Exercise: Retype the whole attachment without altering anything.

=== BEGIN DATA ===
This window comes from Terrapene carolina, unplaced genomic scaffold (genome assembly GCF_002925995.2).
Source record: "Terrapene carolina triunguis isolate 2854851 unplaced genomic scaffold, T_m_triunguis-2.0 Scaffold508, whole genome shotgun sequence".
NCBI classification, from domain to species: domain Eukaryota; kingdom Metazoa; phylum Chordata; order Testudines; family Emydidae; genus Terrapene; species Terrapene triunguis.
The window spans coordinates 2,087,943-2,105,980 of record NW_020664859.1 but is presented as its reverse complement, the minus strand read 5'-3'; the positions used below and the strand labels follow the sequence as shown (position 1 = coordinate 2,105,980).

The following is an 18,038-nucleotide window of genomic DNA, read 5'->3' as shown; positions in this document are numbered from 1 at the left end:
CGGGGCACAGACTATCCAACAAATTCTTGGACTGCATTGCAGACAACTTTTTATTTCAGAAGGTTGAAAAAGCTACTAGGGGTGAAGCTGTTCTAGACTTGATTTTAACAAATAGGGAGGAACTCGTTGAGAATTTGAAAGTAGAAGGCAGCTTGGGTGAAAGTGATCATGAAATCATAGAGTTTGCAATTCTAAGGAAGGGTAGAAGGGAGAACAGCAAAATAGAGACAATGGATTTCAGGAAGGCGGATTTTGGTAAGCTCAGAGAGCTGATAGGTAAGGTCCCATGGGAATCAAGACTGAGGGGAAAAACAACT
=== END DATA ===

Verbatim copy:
This window comes from Terrapene carolina, unplaced genomic scaffold (genome assembly GCF_002925995.2).
Source record: "Terrapene carolina triunguis isolate 2854851 unplaced genomic scaffold, T_m_triunguis-2.0 Scaffold508, whole genome shotgun sequence".
NCBI classification, from domain to species: domain Eukaryota; kingdom Metazoa; phylum Chordata; order Testudines; family Emydidae; genus Terrapene; species Terrapene triunguis.
The window spans coordinates 2,087,943-2,105,980 of record NW_020664859.1 but is presented as its reverse complement, the minus strand read 5'-3'; the positions used below and the strand labels follow the sequence as shown (position 1 = coordinate 2,105,980).

The following is an 18,038-nucleotide window of genomic DNA, read 5'->3' as shown; positions in this document are numbered from 1 at the left end:
CGGGGCACAGACTATCCAACAAATTCTTGGACTGCATTGCAGACAACTTTTTATTTCAGAAGGTTGAAAAAGCTACTAGGGGTGAAGCTGTTCTAGACTTGATTTTAACAAATAGGGAGGAACTCGTTGAGAATTTGAAAGTAGAAGGCAGCTTGGGTGAAAGTGATCATGAAATCATAGAGTTTGCAATTCTAAGGAAGGGTAGAAGGGAGAACAGCAAAATAGAGACAATGGATTTCAGGAAGGCGGATTTTGGTAAGCTCAGAGAGCTGATAGGTAAGGTCCCATGGGAATCAAGACTGAGGGGAAAAACAACT